Introduction to multiplication

Students are introduced to multiplication by counting groups of objects.

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Students are introduced to multiplication. in the form of repeated addition problems, otherwise called 'times' problems. They are also introduced to the multiplication notation 'x'.

CCSS.Math.Content.3.OA.A.1

Students will be able to multiply numbers by counting in groups, in an introductory way.

Hand out number cards with the numbers 1 to 10 to the students. Have students make pairs. As a pair they must solve the addition problem that their number cards create.

Example: Jan and Ingrid have the numbers 9 and 4. The addition problem becomes 9 + 4. They solve this problem. Then they find a new partner and solve the next problem.

Ask students to count the objects. How many objects are there? Ask students which methods they can use to easily add the given numbers. Start by explaining what multiplication (or times) problems are problems in which you figure out how many times you have a group of something. Show that you have 2 strings with 4 beads. The times problem is 2 times 4. Next show the bananas. Show that each bunch of bananas has 2 bananas. If you create an addition problem it would become: 2 + 2 + 2 + 2. You can also say that you have 4 bunches of 2 bananas. Which is 4 times 2. Check that students are able to create times problems with the given groups of objects. Show students that a multiplication (or times) problem is created with the first number, which tells you how many times you have the group, and the second number, which shows how many objects are in the group. Check that students are able to solve the times problems. Then give instruction on how to write multiplication problems. Show students that the 'x' sign is used to show that you are writing a multiplication problem. Together with the students, match the multiplication problem to the addition problem by drawing a line between the two matching problems. Finally ask students to drag the correct math problem to the matching image.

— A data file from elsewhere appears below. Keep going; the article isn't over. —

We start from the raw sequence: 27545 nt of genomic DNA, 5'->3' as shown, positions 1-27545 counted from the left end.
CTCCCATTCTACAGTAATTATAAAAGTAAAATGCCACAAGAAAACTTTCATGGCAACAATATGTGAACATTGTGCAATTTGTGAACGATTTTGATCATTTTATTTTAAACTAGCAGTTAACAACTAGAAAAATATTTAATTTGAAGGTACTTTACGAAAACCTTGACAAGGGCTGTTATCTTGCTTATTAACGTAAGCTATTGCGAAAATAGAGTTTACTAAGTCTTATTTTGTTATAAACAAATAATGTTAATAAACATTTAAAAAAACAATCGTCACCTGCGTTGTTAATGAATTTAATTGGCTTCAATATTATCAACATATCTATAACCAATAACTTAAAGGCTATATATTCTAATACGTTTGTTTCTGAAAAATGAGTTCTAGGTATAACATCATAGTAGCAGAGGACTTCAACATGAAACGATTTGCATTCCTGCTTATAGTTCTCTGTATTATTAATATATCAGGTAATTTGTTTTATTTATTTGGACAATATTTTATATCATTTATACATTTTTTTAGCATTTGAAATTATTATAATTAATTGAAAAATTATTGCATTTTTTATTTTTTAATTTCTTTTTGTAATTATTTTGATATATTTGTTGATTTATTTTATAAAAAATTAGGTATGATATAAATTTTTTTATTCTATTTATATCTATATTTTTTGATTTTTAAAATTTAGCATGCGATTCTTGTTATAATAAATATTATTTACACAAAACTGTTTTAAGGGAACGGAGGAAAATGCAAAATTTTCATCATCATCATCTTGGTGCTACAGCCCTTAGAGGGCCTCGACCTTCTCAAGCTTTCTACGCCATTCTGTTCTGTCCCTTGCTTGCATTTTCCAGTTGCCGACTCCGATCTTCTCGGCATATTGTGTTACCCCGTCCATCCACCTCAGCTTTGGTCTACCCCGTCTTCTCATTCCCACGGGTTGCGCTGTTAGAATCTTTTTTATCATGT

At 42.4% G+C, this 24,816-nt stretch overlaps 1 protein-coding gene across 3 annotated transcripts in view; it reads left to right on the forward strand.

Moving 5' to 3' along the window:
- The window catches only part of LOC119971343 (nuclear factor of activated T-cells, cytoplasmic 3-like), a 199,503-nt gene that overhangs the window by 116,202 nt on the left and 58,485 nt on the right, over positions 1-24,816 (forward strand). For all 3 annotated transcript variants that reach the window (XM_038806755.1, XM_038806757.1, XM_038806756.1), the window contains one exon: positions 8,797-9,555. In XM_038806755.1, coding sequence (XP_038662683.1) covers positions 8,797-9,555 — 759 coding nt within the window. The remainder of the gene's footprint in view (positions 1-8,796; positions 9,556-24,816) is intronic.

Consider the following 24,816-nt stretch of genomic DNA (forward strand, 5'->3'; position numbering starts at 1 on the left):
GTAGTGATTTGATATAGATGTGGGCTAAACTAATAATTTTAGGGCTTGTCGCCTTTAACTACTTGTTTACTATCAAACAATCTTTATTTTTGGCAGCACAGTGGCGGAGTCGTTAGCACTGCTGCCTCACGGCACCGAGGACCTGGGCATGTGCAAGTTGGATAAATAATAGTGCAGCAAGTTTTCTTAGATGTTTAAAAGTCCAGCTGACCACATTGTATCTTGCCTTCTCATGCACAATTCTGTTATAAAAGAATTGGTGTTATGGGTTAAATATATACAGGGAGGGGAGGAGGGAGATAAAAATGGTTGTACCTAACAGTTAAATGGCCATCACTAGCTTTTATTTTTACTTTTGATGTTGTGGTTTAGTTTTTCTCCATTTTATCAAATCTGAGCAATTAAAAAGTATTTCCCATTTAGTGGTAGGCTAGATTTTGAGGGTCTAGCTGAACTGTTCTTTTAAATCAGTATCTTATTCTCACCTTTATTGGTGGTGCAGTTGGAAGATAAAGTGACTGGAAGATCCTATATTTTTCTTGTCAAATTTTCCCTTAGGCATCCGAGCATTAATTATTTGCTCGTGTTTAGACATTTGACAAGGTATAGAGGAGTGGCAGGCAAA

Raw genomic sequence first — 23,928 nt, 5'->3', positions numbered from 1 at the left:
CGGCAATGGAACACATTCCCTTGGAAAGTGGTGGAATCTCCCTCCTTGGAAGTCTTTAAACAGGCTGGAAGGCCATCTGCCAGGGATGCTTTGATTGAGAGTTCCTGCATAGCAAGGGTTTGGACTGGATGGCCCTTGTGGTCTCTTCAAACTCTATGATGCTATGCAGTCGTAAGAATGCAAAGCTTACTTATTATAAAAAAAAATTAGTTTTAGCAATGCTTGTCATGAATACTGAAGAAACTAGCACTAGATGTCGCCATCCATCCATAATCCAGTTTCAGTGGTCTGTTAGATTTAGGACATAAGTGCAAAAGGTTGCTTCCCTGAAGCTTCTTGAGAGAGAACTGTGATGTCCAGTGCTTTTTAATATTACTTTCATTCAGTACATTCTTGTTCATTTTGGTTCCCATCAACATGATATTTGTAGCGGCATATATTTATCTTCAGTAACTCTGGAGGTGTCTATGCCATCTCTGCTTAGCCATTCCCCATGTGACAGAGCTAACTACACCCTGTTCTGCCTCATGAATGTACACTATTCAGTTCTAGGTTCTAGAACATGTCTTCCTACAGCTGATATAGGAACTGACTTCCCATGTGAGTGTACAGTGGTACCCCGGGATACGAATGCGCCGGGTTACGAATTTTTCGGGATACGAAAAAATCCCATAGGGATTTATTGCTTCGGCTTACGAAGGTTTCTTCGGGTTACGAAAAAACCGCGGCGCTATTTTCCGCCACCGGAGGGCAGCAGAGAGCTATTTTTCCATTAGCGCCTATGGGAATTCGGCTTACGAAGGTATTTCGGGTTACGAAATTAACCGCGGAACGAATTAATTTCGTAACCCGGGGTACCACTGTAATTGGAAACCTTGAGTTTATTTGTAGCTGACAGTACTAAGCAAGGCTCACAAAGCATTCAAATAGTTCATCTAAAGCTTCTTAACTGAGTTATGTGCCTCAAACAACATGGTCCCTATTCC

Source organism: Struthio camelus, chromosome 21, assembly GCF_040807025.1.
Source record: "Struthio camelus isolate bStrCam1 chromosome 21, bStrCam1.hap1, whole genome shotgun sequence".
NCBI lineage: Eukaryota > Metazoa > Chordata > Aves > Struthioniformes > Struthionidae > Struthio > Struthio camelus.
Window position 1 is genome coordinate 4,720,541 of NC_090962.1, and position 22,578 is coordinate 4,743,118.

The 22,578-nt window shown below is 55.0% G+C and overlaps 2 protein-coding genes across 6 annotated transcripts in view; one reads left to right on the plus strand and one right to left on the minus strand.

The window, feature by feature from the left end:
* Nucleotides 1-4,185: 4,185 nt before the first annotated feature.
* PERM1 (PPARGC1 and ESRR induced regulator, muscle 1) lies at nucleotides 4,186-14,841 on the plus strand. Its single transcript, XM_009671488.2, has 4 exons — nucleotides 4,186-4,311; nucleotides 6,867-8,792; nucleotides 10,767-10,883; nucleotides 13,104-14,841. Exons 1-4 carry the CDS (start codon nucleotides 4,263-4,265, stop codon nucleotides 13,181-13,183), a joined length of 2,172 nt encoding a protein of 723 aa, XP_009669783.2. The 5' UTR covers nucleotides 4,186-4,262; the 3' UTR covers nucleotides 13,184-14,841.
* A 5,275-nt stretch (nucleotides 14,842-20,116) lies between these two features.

Check that students understand the basics of multiplication by asking the following questions:

- What is a multiplication (or times) problem?

- How do you make a times problem out of 3 + 3 + 3?

What does 2 x 5 mean?

Students are given exercises in which they must match the given addition problem to its times problem, match an image to a problem, drag the addition and multiplication problem to matching categories, and determine the addition and multiplication problem shown by a number line.

Discuss the importance of multiplying and times problems with students, reminding them that by learning how to do this, they are then able to solve large addition problems quickly. Ask students how they can turn a repeating addition problem into a times problem and how to solve it. Finally have students create their own times problems using objects in the classroom.

Example: Janey takes a handful of colored pencils. They make 4 groups of 3 colored pencils. Sam comes to solve this problem and creates 4 times 3, and solves to determine that there are 12 colored pencils. Then Sam gets another set of objects and makes a problem for Janey (or another student).

Be aware that students start to build familiarity with multiplication and times problems by visual representation of this concept. Have students use tangible materials (like blocks or markers) to create the given problems, or have them draw the groups of objects on a sheet of paper. If students have difficulty with this learning goal, they can also practice counting in jumps on a number line to represent the repeating addition. Also remind students that they are adding the same number over and over again, it does not change.

Number cards and blocks

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